When it comes to marketing to prospective college students, there are myths about the right and wrong way to reach the Millennial generation. From personalized acceptance letters to marketing campus amenities, we have compiled a list of the right and wrong way to grab the attention of these students, making your university the most marketable.
1. Using brochures are the only way to market to perspective students. WRONG. If each university is thinking the same in terms of their marketing techniques, they are not setting themselves apart from the others. Yes, it is cool to have tons of mail from colleges and universities across the country saying “We want you,” but how is this pushing prospective students to apply?
2. Marketing to guardians of the student matters more than marketing to students. WRONG. Yes, mom and dad want to assure that they are sending their college student to the safest university, but it all means absolutely nothing if the university has not marketed itself to the student. After all, these students are just a few short years away from entering the real world. It is time to let them make real world decisions on their own.
3. Hand-written letters from the university are not effective. WRONG. Students are more impressed when they see that the university staff and administrators have taken time out of their busy schedules to invite or welcome prospective students to their university.
4. Personal phone calls do not matter to students. WRONG. Being personable is everything in marketing. Again, students are more interested in being contacted personally than feeling like just another number applying to a specific college or university.
5. Social media has no influence on a prospective student’s decision. WRONG. These accounts offer an inside perspective that you cannot get by simply looking online at a website. Social media accounts are used as a platform to market to current and prospective students, and are a great way to make your university seem relatable to prospective students.
6. When getting accepted, students value personalized acceptance letters. RIGHT. Wouldn’t you feel special if the letter included “Congratulations, Verge Pipe Media!” instead of just, “Congratulations,” Yes, it is the small things that matter the most. It shows the students that you took time to personalize their letters rather than sending the same letter to the masses.
7. Prospective students appreciate having someone on call to answer specific questions. RIGHT. Nothing is more frustrating than unanswered questions! Ok, maybe that is being dramatic, but it is frustrating to continuously be redirected to the next person who redirects you to the next person because they are unable to give the prospective student the answer he or she is looking for.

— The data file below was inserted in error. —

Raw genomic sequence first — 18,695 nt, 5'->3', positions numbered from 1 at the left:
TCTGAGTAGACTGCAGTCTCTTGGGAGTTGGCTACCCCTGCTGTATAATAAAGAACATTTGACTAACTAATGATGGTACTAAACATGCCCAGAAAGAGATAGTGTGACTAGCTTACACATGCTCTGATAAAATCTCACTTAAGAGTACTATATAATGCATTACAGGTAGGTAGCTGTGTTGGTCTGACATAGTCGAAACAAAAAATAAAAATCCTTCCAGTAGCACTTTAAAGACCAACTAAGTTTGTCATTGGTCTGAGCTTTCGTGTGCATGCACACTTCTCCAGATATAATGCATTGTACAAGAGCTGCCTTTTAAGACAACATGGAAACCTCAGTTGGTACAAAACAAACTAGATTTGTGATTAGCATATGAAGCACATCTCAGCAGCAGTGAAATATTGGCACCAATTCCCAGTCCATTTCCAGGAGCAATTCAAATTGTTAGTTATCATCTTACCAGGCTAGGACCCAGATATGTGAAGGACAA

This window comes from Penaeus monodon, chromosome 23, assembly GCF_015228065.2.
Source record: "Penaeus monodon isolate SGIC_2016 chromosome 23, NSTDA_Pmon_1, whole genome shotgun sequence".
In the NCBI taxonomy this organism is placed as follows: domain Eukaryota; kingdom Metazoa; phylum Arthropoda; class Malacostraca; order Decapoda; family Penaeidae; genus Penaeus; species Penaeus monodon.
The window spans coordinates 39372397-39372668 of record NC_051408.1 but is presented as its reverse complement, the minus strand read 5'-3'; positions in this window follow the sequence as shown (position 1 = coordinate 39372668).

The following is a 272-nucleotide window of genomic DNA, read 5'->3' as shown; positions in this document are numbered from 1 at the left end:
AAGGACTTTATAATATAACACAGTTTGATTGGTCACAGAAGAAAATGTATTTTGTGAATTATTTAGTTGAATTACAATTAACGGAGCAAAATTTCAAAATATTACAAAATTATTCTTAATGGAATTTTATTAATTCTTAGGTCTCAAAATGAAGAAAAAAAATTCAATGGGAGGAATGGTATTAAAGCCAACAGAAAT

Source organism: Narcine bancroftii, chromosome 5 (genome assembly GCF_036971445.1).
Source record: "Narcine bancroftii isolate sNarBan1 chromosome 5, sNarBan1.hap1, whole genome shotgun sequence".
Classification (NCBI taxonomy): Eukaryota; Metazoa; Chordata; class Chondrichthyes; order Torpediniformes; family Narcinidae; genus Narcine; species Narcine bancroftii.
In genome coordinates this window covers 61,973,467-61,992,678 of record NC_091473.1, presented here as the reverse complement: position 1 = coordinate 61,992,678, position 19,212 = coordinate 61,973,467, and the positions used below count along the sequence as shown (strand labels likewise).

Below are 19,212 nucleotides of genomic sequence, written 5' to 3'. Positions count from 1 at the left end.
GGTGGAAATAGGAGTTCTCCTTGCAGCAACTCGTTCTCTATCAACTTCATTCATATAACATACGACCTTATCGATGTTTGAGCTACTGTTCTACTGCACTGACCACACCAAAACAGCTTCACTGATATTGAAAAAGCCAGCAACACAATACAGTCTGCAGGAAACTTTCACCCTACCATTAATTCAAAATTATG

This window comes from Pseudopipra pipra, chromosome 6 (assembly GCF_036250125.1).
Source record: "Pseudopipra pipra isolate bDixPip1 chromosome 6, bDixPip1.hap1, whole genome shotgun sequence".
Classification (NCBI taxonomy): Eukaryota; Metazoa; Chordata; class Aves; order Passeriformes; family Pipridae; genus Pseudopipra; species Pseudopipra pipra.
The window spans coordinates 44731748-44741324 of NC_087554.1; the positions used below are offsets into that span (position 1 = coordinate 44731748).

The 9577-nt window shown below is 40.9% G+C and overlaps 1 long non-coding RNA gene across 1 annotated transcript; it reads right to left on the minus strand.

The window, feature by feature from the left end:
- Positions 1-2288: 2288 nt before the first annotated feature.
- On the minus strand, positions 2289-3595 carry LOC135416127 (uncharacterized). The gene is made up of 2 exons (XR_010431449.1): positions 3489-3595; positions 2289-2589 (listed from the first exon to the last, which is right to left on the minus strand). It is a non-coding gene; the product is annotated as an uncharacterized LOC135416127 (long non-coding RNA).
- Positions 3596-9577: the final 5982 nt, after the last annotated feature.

8. Students are interested in knowing more about campus amenities. RIGHT. This matters. Students are interested in knowing if there is a 24-hour wellness center, the dining options and how much it potentially costs to wash clothes on campus. College is a new adjustment for these students, and knowing as much as possible before they come to school will be very beneficial in the long run.
9. College fairs help students narrow down their college lists. RIGHT. Face-to-face interaction with college recruiters from different universities allows students to decide if the university is the best fit for their desires and needs. Studies show that 40 percent of prospects are converted to new customers in face-to-face meetings.
10. Students like to be followed up with. RIGHT. You’ve been accepted, now what? Do not just leave the student high and dry wondering what the next step is. Engage the student, keeping them up-to-date on deadlines as well as what new events are happening at their new university.
College has the potential to be the best four (or more) years of a student’s life. Do not ruin it with subpar marketing. If your university has the potential to be great, be sure to let these prospective students know! For more information on higher ed marketing, click the link below.Checklist Chalkboard via photopin (license)